The creation of a compensation structure is amongst the most important strategic decisions that a firm’s leadership will make. At a firm’s outset, it appears to be about what people in your firm will get paid. Once you’ve worked inside any organization for a while, however, you learn that the compensation system shapes the values of the organization and the behaviors for which employees are either rewarded or penalized. Compensation strategy has a profound effect on your corporate culture and the morale of your employees.
The values of a new organization are not always immediately apparent, and inevitability change over time. It is important for the firm leadership to explore their shared values before a compensation system can be established, and apply them during the process. For start-up organizations, bringing in business is a critical goal in order to ensure success for the firm. Accordingly, many newer firms heavily emphasize rainmaking in their compensation structure. However, rainmaking is only one component of a successful practice, and as a result other behaviors, such as pleasing clients and expanding relationships, deserve reward. This is often achieved by setting up a discretionary bonus system – usually a percentage of the revenue associated with a client – to reward employees who meaningfully contribute to these other objectives. Over time, it might make sense for the commission rate to be changed or reduced to reflect changes in the firm’s objectives. For example, people in sales-focused organizations often tell stories about the salesperson that brought in the big fish early in their career and lived off of that relationship forever. These sorts of arrangements can undermine a culture of teamwork or fail to incentivize your employees to continue to contribute to the values of the firm.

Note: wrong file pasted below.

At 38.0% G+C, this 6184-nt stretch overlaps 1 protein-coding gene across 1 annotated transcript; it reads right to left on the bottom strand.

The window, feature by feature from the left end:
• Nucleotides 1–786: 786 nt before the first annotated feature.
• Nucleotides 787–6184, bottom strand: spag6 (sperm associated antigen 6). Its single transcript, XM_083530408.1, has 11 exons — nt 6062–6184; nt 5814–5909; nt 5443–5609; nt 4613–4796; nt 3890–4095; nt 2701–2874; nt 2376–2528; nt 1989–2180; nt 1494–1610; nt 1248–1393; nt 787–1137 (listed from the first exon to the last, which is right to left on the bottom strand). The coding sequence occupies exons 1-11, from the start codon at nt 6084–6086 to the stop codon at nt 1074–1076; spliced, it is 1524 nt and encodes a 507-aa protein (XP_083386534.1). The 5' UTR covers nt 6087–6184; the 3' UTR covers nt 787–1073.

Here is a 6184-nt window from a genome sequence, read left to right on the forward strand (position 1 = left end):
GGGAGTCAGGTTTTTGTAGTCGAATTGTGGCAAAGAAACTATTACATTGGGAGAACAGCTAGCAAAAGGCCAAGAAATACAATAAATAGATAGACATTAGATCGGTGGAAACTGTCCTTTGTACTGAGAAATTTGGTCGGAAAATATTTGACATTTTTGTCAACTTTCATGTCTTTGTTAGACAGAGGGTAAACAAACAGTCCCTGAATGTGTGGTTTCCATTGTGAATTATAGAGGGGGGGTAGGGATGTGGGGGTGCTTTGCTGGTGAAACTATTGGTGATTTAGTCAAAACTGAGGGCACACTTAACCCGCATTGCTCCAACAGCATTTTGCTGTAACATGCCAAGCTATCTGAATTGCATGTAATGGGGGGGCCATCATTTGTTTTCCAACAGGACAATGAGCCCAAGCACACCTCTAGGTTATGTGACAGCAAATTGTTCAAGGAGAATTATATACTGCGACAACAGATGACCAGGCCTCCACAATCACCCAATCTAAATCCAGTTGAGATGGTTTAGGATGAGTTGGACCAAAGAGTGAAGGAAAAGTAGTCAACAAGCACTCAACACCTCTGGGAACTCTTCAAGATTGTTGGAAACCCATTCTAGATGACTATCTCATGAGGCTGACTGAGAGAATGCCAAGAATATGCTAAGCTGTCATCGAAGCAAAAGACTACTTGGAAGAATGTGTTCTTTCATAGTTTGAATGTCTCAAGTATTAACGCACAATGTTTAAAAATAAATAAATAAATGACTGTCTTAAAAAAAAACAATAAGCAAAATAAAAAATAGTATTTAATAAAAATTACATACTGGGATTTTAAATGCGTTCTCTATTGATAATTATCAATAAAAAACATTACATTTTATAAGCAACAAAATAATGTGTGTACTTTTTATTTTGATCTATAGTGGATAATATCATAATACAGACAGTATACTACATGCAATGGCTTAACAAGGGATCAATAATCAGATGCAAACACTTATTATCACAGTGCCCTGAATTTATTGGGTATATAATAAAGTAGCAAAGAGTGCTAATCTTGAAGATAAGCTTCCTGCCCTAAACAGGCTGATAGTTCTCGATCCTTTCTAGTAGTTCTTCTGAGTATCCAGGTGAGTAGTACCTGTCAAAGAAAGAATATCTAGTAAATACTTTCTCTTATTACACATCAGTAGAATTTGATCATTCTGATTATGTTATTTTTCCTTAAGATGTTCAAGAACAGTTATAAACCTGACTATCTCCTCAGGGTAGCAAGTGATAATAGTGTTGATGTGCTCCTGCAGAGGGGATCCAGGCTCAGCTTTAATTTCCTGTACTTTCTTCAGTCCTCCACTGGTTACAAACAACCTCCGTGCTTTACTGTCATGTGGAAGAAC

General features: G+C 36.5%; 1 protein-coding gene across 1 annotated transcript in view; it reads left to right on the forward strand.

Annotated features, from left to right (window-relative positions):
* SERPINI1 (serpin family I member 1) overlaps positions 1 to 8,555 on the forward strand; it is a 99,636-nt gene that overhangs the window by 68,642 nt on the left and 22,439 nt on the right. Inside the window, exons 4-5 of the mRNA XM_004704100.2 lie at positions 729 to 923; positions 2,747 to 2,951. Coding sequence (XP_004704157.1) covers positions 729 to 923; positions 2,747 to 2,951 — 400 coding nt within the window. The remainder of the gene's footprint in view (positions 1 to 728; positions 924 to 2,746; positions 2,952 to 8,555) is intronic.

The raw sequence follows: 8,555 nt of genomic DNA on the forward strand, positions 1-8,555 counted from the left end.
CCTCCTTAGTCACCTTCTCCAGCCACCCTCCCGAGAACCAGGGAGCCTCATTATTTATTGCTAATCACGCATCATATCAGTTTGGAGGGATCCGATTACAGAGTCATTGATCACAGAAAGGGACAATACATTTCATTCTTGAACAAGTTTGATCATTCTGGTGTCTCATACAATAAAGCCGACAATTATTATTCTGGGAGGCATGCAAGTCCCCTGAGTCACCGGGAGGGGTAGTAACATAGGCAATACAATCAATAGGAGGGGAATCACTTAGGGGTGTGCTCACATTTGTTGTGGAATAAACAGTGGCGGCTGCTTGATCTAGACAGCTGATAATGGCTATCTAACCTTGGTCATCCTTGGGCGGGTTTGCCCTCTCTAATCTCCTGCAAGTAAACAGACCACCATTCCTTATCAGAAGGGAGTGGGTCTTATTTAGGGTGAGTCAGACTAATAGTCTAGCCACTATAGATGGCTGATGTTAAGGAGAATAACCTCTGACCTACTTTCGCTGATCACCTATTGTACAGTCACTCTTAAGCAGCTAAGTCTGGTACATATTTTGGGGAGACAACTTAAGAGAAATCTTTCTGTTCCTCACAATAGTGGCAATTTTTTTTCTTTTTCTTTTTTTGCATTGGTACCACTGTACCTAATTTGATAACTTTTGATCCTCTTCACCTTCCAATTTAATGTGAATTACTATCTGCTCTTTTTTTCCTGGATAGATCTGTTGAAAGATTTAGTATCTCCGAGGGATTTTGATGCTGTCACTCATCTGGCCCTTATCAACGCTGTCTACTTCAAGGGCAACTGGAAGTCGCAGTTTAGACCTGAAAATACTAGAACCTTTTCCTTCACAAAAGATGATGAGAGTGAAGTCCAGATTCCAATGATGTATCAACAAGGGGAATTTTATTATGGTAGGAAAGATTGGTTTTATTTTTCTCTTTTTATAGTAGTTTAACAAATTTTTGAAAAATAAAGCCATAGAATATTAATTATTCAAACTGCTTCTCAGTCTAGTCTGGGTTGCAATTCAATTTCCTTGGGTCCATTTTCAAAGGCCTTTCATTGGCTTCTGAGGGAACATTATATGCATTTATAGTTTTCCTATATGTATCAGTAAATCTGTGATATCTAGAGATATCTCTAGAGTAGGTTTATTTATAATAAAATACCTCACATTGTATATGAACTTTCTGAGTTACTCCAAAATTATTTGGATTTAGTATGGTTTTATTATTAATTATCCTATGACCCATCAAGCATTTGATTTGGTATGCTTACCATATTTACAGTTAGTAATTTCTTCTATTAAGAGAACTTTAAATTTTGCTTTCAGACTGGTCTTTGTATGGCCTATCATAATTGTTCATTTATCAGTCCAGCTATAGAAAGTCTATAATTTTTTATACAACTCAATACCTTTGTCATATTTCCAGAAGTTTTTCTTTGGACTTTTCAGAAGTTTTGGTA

Firms would be smart to consider rewarding behaviors that are less directly related to the bottom line. In a growing firm, employees who bring team members who can serve the business well are making a meaningful contribution to firm’s objectives; rewarding this behavior is advisable. Similarly, employees who acting as ambassadors of the firm – through speaking on panels, joining appropriate industry organizations and committees, writing articles or otherwise, should receive additional remuneration. Often this is best achieved by putting aside a pool of money during the year that is distributed at the discretion of the leadership at year’s end. The other members of the firm should be aware of who received money and for what behaviors, so that there is no mystery about what the firm values and to demonstrate that the leadership is indeed putting its money where its mouth is.
It is critical that firm leadership set up a compensation structure that rewards its values. The values of the firm should be communicated up front so that all employees understand and sign on to the system. This is also a good way to weed out people who aren’t a good fit for your organization – if they don’t like the compensation system, it is likely because they don’t (or can’t) support its values. It is also crucial that the compensation system be reviewed over time to ensure that the system is still in line with the potentially changing values of the firm. While other reward systems will also be important in establishing firm culture, a well designed compensation structure will do a lot to drive the right behaviors and help you build and sustain a strong business.
Beth Anisman is the CEO of B&Co., a consultancy that helps legal departments optimize their processes and operations. She can be reached at email@example.com.